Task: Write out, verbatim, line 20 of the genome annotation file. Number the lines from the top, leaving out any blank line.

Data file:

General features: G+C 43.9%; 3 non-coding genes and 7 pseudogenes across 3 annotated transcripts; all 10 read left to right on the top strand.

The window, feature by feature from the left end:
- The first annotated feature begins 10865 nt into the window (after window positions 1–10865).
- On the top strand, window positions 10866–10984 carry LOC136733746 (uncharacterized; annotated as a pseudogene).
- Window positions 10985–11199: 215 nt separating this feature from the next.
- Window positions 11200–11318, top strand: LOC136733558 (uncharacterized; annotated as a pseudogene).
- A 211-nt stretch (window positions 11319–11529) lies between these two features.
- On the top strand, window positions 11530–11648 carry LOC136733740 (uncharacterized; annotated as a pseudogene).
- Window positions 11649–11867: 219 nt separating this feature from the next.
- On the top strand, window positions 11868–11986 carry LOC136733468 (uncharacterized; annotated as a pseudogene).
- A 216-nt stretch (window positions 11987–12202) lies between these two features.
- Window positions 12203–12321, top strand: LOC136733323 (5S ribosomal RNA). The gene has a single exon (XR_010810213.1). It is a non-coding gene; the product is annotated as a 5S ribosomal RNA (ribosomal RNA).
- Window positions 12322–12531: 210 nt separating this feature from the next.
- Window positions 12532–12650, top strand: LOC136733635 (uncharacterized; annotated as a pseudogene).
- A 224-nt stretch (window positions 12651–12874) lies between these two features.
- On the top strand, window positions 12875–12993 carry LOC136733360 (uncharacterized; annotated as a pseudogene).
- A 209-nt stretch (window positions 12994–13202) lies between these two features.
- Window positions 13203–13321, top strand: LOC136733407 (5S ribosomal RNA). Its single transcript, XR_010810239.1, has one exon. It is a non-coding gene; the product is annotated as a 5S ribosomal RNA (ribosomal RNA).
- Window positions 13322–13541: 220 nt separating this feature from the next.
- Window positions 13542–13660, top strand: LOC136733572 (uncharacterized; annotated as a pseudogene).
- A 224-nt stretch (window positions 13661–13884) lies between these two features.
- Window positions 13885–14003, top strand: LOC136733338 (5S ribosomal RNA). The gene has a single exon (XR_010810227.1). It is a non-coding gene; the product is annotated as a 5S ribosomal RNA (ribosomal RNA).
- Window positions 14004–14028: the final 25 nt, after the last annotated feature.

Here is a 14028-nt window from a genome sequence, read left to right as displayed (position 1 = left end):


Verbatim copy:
- Window positions 13542–13660, top strand: LOC136733572 (uncharacterized; annotated as a pseudogene).